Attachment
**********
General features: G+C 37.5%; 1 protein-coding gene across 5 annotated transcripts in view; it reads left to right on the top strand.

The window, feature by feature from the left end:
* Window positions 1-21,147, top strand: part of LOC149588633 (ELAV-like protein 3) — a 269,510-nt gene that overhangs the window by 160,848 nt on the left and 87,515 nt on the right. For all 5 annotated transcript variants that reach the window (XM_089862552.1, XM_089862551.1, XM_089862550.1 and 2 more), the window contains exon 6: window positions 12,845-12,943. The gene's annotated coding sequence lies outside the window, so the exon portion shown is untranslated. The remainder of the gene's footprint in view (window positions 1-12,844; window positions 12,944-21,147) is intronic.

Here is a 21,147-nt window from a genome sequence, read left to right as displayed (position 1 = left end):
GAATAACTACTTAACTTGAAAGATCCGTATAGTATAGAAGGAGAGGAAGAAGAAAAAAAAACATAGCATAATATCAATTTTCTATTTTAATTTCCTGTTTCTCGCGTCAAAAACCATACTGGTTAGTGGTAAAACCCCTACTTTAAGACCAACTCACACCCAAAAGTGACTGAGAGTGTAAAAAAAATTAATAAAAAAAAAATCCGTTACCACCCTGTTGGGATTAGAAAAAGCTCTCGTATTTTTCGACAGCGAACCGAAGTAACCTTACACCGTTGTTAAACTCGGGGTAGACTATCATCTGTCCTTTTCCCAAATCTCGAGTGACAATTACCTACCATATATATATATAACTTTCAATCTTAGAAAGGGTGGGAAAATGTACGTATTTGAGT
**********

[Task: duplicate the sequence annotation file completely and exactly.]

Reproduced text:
General features: G+C 37.5%; 1 protein-coding gene across 5 annotated transcripts in view; it reads left to right on the top strand.

The window, feature by feature from the left end:
* Window positions 1-21,147, top strand: part of LOC149588633 (ELAV-like protein 3) — a 269,510-nt gene that overhangs the window by 160,848 nt on the left and 87,515 nt on the right. For all 5 annotated transcript variants that reach the window (XM_089862552.1, XM_089862551.1, XM_089862550.1 and 2 more), the window contains exon 6: window positions 12,845-12,943. The gene's annotated coding sequence lies outside the window, so the exon portion shown is untranslated. The remainder of the gene's footprint in view (window positions 1-12,844; window positions 12,944-21,147) is intronic.

Here is a 21,147-nt window from a genome sequence, read left to right as displayed (position 1 = left end):
GAATAACTACTTAACTTGAAAGATCCGTATAGTATAGAAGGAGAGGAAGAAGAAAAAAAAACATAGCATAATATCAATTTTCTATTTTAATTTCCTGTTTCTCGCGTCAAAAACCATACTGGTTAGTGGTAAAACCCCTACTTTAAGACCAACTCACACCCAAAAGTGACTGAGAGTGTAAAAAAAATTAATAAAAAAAAAATCCGTTACCACCCTGTTGGGATTAGAAAAAGCTCTCGTATTTTTCGACAGCGAACCGAAGTAACCTTACACCGTTGTTAAACTCGGGGTAGACTATCATCTGTCCTTTTCCCAAATCTCGAGTGACAATTACCTACCATATATATATATAACTTTCAATCTTAGAAAGGGTGGGAAAATGTACGTATTTGAGT